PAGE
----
At GW we also give our graduate students mock interviews before they go to MLA for the real thing. I have one scheduled for this afternoon. How the interviews are administered varies according to who is on the committee, but I find the most useful way is to start with a 15 minute "typical" interview that covers research, teaching, and other basics. We then talk about the performance (in a supportive way), and then move on to role playing more challenging situations: belligerent and unclear questions; interviewers who haven't done their homework; socially awkward moments and how to handle them. The idea is never to scare candidates, but to get them to have a little bit of distance from the interactions and make them realize that (yes, within limits) there is some control they can exert to get their messages across. That way when they knock on the hotel room door and the room inside is so filled with anxiety that it's tempting to ask for a Xanax to go with the customary glass of water ... well, maybe it won't be so frightening.
Of course, now that Skype interviews are becoming more prevalent, I may need to update my advice.
Jeffrey wrote: "scholars are not trained to give good interviews (why would they be?)"
Can it be that scholars no longer master the trivium of grammar, dialectic, and rhetoric?
Thanks Jeffrey - this all rings very familiar and true. I can remember being interviewed in a very small room on uncomfortable patio furniture dragged in from the deck, and one of my colleagues recalls being interviewed in a room so small that one of the interviewers (the department chair I think) reclined on the bed with his shoes off.
We also do mock interviews (a term that sometimes leads nervous candidates to think they'll be mocked), in full role-playing mode. That is, the interviewers pretend to be Profs X and Y from U of Z. The interviewees always find this weird, stilted, and very awkward, but it's necessary in order to reproduce a nervous situation, and to minimize supportive vibes that probably won't be there in the actual interview. Afterwards, interviewees have agreed that the weirdness served its purpose.
Budget cuts are making Skype interviews particularly common this year - a relatively new form that may require other kinds of prepping. Students should also be prepared for the "interview hall," that ghastly format where you're in a queue with your competition to interview at a table in a cacophonous ballroom.
I'm interviewing candidates at the MLA this year, for the first time since my own job search, and I've resolved to make the whole thing as normal and not-weird as humanly possible! To lighten the mood, I often send people to the rather brilliant www.9interviews.com, which I'm proud to say was made by two graduates of my institution.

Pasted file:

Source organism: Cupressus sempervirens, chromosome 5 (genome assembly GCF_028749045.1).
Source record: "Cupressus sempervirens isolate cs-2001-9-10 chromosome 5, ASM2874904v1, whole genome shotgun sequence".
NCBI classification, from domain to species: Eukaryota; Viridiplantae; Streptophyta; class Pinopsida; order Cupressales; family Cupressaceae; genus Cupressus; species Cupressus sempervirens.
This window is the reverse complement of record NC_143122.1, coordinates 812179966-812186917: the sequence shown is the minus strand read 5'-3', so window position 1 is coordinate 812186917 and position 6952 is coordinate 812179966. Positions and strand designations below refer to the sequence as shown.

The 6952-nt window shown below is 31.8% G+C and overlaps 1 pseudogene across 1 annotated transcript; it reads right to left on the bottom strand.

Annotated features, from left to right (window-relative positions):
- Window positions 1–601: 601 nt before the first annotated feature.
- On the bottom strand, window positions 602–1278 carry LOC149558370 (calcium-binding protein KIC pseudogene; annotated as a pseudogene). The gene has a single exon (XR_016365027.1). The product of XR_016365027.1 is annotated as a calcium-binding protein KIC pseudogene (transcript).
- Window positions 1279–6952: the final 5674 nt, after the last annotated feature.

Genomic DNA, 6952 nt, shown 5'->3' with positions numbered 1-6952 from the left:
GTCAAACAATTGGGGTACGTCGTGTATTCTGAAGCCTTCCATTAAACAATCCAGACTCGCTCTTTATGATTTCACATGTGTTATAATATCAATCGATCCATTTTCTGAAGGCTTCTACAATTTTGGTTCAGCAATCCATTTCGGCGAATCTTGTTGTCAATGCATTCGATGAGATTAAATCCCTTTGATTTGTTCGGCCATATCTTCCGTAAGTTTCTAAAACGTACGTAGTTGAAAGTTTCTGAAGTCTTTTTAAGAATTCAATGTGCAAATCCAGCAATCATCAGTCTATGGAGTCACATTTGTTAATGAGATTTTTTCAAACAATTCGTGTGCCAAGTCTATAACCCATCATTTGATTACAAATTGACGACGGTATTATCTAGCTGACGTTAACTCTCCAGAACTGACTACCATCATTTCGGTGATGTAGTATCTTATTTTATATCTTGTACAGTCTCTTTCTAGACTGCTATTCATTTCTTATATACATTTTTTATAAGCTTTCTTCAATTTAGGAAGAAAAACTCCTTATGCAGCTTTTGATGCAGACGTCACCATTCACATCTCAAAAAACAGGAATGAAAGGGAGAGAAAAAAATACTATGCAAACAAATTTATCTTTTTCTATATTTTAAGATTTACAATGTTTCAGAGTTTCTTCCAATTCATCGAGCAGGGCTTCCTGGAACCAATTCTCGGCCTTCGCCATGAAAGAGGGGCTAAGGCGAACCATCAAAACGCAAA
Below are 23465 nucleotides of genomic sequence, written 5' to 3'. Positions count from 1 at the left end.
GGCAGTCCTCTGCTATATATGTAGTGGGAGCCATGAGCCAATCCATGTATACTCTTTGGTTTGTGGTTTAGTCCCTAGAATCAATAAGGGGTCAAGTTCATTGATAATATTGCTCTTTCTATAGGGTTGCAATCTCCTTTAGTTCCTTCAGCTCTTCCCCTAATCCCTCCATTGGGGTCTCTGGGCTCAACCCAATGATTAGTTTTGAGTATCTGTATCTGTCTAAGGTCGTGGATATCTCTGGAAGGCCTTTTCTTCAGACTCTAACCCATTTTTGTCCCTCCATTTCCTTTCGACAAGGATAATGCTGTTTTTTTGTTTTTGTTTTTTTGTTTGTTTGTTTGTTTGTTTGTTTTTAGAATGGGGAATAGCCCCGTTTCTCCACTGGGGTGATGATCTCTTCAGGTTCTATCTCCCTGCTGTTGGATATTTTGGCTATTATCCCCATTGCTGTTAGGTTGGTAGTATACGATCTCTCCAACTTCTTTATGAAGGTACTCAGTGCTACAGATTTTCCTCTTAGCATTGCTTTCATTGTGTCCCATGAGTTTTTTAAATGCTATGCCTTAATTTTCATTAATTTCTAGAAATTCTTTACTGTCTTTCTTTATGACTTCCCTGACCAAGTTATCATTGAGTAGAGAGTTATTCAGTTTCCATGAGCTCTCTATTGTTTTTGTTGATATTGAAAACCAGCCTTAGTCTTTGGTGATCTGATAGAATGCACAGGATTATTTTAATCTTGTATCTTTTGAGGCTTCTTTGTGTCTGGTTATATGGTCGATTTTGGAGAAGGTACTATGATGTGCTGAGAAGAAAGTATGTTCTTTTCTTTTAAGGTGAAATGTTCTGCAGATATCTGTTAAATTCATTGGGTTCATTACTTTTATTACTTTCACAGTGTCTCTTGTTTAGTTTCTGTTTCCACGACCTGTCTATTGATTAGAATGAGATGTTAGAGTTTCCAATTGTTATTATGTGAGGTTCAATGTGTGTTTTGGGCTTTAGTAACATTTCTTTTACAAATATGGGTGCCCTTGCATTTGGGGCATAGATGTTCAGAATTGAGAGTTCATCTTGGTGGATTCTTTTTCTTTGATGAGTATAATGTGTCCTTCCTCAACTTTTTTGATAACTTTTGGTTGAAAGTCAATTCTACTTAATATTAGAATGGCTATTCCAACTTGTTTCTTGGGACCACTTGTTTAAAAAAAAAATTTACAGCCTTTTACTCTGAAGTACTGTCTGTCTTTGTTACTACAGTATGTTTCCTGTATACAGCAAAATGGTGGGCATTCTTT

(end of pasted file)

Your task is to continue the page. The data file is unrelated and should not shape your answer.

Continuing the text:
I'm always surprised that we need to remind search committees of what they can't ask, or that it's a good idea to have a set of questions we will ask all the candidates. Even though SLAC is private, and we don't have to use the same sort of script that most public institutions demand, it's still a good idea. But I'm also really surprised by interviewees who know little about our campus, or have no questions other than about benefits and pay.
PEOPLE, please think about the job you are interviewing for. The interview is a date. Really, you should be interviewing each other, but since the applicant is looking for a job and competing with many others, it just makes sense to be able to talk about what you are able to bring to the institution -- how can you complement what's there? How can you serve the institution's purpose?
I don't think any institution expects people to stay around forever, but we need to feel that you actually want to work with us, rather than that you just want a job.
The mock interview really is an important thing to do. My institution does them (though we now call them practice, not mock). And while I didn't think I wanted to do one at first, partially because of the nervous, stilted nature of role-playing, it turned out to be very helpful. My interviewers threw me some curveballs, both contentious and jovial, and while uncomfortable at the time, I am terribly glad that they did.
Hopefully it will help with my very real, and hopefully not mocking, interview at MLA.
Stantoro, I love the 9interviews videos. Makes me feel that it can never be that bad!